Now, almost 30 years later, I am proud of our development of a community sports complex. The Waukegan Park District leads the community in providing facilities and programs that improve the quality of life of Waukegan residents. The Waukegan SportsPark responded to a community need for sports fields. The Park District closed an underutilized golf course and used the property to construct the community SportsPark. The consolidation of softball and soccer sites into one facility meant that neighborhood parks and school grounds were no longer needed for league play. The result is a state of the art sports facility, opened in 2011, demonstrating sustainable design and a focus on family convenience. The 138-acre Waukegan SportsPark includes 13 natural turf soccer fields, a championship synthetic turf soccer/football field, four softball fields, concession and restroom facilities, a maintenance building, picnic areas and a playground with water spray features. The SportsPark provides the physical platform for district recreation program expansion and community events. Its tournaments serve as an economic engine for the surrounding area and a revenue source to provide rent-free fields for youth sports programs. In 2016 our complex will be going on the sixth year field maintenance operations. Over the course of the past five years, we have developed a successful maintenance routine that includes a strong emphasis on turf cultural practices.
I became involved in the Midwest Chapter STMA (now known as the Illinois Chapter) in 1990. I was privileged to have STMA Founding Father Harry Gill come to Waukegan for the Chapter’s first sports turf workshop. Harry gave a short talk on “Being Professional in the 1990’s” and demonstrated pitching mound preparation and maintenance. Joining National STMA, I attended my first conference in January 1991 in San Diego. I served on the STMA Board of Directors from 2000-2009, and was President in 2005-2006.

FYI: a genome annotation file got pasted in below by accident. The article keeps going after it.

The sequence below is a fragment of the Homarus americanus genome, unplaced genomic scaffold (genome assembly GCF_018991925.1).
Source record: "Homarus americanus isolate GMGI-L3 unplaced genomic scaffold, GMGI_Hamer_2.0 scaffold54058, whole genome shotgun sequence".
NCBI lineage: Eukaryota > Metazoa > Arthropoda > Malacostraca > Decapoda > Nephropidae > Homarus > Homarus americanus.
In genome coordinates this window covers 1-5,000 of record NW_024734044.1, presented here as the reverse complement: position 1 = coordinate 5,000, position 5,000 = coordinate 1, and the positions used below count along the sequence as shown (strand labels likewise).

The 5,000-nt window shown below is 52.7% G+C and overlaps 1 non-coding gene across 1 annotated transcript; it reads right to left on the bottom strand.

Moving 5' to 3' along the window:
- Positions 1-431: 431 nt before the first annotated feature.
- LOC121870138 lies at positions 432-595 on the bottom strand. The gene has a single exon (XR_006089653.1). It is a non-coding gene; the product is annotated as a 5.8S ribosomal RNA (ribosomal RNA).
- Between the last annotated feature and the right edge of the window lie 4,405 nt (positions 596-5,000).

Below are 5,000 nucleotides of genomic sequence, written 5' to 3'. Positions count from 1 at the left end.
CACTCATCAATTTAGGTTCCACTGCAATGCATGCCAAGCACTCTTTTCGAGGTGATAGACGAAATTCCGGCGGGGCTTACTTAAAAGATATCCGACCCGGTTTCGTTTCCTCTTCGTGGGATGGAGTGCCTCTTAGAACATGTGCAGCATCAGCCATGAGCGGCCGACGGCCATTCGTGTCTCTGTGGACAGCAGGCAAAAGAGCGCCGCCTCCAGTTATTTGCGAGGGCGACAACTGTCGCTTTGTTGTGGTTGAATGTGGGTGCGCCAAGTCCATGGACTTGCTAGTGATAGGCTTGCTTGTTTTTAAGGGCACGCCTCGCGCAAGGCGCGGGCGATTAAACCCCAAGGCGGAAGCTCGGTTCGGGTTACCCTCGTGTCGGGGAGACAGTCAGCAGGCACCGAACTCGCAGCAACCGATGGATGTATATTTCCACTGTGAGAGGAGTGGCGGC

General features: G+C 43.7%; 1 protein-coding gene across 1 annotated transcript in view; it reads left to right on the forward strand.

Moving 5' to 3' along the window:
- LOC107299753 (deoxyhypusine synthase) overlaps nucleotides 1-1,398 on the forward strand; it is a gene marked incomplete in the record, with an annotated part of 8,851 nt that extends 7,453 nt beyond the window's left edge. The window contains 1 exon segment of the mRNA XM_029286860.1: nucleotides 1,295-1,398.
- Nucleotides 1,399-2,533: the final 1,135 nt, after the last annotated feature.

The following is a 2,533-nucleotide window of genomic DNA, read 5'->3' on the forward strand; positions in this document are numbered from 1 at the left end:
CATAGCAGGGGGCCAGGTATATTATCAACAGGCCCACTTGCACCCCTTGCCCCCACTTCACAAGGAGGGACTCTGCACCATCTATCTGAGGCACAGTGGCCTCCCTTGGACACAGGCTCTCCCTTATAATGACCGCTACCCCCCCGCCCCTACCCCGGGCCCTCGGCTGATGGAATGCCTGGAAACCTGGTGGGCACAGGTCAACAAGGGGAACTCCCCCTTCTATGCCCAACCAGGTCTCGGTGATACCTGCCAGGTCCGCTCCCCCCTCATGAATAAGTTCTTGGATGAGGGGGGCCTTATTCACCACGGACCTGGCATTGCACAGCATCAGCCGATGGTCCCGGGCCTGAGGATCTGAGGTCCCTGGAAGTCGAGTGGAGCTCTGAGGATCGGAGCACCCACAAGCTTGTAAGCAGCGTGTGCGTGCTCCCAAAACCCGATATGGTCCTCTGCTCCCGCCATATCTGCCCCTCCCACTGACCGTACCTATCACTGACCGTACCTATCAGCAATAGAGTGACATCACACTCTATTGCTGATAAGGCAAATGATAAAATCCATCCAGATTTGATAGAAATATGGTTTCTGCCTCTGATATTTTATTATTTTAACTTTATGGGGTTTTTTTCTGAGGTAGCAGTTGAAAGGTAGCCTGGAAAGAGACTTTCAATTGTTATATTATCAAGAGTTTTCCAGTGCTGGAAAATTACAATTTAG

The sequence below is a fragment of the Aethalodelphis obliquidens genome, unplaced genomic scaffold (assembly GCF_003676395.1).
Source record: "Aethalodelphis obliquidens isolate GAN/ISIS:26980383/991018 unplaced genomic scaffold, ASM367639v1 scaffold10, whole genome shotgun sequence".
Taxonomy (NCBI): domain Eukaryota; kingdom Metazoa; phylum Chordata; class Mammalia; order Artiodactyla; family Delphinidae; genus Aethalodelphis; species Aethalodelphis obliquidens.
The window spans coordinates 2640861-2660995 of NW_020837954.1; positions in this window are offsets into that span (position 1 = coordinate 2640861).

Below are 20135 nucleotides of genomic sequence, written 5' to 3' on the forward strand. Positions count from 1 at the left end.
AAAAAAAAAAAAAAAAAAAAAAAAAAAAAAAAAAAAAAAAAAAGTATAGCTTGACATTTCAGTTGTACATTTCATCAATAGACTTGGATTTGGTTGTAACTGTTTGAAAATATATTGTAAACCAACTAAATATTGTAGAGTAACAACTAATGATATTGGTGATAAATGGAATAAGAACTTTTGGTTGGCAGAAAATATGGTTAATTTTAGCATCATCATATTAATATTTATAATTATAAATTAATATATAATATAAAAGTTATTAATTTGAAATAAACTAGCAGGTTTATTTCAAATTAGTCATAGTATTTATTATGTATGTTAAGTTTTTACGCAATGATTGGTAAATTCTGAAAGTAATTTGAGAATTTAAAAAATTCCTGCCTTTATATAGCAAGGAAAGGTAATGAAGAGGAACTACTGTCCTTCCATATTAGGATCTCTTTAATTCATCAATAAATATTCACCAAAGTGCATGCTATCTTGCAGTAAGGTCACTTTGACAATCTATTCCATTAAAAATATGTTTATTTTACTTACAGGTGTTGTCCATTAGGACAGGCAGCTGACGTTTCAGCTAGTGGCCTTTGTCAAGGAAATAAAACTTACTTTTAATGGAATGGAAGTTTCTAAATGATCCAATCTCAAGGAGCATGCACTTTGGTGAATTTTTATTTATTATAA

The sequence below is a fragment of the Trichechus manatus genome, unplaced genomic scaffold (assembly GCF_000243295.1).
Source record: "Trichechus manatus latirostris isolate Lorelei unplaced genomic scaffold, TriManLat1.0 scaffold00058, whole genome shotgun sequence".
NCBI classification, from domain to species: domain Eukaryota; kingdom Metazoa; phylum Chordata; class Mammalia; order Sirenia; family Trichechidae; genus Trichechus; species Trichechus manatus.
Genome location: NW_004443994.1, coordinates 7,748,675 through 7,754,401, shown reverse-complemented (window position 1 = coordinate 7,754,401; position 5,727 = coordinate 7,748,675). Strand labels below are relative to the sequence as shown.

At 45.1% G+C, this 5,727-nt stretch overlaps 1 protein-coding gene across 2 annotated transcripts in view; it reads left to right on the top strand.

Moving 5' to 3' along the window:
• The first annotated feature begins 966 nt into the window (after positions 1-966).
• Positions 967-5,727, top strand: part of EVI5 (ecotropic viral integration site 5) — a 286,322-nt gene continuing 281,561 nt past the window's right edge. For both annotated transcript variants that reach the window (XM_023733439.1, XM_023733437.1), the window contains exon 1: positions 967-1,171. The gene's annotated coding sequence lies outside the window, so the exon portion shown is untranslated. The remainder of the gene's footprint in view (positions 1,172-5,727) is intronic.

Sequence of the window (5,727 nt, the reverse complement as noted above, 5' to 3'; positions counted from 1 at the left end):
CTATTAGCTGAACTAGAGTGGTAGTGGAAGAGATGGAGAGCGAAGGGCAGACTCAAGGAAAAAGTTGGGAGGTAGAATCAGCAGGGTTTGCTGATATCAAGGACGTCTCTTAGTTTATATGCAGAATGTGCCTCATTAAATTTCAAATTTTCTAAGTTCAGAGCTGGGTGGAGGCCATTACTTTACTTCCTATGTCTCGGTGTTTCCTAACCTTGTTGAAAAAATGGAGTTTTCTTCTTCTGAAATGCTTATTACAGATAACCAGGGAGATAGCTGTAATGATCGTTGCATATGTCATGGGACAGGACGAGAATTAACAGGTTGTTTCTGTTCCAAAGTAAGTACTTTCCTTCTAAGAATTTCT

While board service was a demanding and time consuming vocation, it was ultimately one the most rewarding experiences I have had. I was honored to work with CEO Kim Heck and her staff in their first years with the association. It was rewarding to learn and work with her, and the headquarter staff on association management and strategic planning. Also, I certainly know that I have been the recipient of true inspiration from the many STMA members I had the privilege of meeting and working with over the years, both during my board service and into the present day.
I continue to participate in committee work. It has been exciting to be a part of the Environmental Committee these past few years with the development of the STMA Environmental Facility Certification Program. This is yet another example of raising the professionalism of this association and improving the image of this industry.
SportsTurf: How has your career benefitted from being a member of STMA?
Trigg: First and foremost has to be the opportunity to have met and known great individuals in the sports turf industry, like Harry Gill, Dr. Bill Daniels, Dr. Henry Indyk, Dr. Ken Kurtz, Steve Wightman, and Dr. Dave Minner, to name a few. All of these individuals played an important role in my career thanks to their willingness to share their experiences and information on sports turf management. I have always been committed to continuing the sharing of information that promotes advancement of the sports turf management profession.